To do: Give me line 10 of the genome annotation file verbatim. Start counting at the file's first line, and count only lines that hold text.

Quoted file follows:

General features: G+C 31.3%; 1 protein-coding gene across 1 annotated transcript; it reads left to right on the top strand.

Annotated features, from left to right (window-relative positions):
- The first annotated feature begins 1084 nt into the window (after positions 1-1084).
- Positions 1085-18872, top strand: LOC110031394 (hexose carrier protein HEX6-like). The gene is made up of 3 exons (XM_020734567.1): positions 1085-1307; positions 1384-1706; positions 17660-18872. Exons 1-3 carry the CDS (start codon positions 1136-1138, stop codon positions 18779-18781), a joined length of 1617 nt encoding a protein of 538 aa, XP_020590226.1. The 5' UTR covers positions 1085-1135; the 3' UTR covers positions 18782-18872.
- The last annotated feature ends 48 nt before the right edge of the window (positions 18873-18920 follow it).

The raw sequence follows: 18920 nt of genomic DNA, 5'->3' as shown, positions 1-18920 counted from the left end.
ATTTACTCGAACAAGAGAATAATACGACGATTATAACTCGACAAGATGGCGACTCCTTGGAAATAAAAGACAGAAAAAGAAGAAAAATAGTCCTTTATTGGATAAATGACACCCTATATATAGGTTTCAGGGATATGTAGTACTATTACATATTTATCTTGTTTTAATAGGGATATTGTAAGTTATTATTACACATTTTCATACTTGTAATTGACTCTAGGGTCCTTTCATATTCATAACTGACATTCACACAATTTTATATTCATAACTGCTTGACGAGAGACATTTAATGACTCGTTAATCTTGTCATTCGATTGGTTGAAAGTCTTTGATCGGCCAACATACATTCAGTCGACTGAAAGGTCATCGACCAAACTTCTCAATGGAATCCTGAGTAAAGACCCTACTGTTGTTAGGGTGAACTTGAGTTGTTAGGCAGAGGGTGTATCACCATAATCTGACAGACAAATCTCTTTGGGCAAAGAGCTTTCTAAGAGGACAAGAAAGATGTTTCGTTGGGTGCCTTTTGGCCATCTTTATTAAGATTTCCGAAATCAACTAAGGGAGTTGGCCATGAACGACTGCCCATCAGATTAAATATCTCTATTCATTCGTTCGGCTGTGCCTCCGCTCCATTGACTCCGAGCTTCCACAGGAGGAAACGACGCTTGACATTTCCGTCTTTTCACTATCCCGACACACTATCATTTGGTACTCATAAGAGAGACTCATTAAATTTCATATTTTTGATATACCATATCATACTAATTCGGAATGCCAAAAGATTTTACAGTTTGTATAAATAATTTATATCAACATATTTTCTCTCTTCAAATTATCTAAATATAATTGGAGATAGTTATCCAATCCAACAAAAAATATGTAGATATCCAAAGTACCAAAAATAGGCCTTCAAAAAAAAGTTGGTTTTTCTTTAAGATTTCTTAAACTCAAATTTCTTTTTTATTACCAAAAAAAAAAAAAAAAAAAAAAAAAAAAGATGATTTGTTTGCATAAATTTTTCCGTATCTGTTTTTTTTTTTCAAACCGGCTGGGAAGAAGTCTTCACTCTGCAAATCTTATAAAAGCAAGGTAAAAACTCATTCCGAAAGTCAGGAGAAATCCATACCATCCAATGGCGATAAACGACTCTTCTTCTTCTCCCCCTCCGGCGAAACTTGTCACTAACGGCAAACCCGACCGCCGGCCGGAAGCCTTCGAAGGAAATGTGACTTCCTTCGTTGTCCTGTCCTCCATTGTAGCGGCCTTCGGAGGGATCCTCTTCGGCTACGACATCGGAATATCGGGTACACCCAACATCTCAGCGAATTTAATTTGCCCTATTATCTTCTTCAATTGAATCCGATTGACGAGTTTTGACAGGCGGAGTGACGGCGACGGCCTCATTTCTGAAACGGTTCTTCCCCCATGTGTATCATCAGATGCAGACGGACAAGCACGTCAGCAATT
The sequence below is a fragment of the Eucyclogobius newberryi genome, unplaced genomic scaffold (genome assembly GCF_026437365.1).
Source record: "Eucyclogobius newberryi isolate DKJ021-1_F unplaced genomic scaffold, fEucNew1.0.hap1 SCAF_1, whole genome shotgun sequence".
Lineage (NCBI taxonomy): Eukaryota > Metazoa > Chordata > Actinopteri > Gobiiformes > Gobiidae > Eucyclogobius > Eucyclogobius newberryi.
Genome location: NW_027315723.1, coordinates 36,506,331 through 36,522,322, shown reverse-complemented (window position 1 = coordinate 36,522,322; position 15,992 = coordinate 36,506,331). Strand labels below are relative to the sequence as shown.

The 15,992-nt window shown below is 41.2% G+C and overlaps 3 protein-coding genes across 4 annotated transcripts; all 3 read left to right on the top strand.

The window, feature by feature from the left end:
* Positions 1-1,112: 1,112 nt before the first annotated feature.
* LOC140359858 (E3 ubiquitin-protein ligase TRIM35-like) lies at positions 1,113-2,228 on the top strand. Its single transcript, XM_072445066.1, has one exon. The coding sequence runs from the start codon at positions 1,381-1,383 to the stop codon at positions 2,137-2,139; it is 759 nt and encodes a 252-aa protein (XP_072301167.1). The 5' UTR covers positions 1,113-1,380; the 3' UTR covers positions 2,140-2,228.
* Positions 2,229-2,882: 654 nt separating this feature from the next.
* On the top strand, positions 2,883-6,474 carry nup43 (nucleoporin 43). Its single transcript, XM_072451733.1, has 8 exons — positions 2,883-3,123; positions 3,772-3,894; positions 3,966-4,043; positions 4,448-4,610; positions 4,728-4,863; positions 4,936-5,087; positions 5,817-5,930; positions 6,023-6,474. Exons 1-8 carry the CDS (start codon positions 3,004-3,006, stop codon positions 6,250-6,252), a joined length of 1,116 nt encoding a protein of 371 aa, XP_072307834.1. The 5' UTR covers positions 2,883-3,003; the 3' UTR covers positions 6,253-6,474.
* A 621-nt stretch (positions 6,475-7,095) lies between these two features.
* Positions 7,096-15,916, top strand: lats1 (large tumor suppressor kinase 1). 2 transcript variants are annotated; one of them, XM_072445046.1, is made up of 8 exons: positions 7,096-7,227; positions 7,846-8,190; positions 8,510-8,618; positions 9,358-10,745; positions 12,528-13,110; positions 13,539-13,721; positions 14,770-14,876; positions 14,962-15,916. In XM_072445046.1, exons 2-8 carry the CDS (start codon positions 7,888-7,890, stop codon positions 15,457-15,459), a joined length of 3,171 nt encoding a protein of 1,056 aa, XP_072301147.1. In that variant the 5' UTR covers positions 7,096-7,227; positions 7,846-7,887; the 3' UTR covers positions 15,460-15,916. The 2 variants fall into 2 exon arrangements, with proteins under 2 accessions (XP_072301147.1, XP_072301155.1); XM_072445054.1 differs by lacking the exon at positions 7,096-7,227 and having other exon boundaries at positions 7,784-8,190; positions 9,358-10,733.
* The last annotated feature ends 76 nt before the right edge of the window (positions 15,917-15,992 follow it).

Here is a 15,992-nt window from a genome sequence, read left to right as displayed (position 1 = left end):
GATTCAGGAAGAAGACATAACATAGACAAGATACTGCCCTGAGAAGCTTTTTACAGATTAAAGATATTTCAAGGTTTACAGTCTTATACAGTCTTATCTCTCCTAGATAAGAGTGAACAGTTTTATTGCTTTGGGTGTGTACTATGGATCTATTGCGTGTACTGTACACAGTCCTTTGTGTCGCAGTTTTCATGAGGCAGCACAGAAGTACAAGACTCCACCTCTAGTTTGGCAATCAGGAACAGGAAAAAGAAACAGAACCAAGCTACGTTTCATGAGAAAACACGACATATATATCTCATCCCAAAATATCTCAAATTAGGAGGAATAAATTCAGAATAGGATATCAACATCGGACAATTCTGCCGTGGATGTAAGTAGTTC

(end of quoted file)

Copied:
Lineage (NCBI taxonomy): Eukaryota > Metazoa > Chordata > Actinopteri > Gobiiformes > Gobiidae > Eucyclogobius > Eucyclogobius newberryi.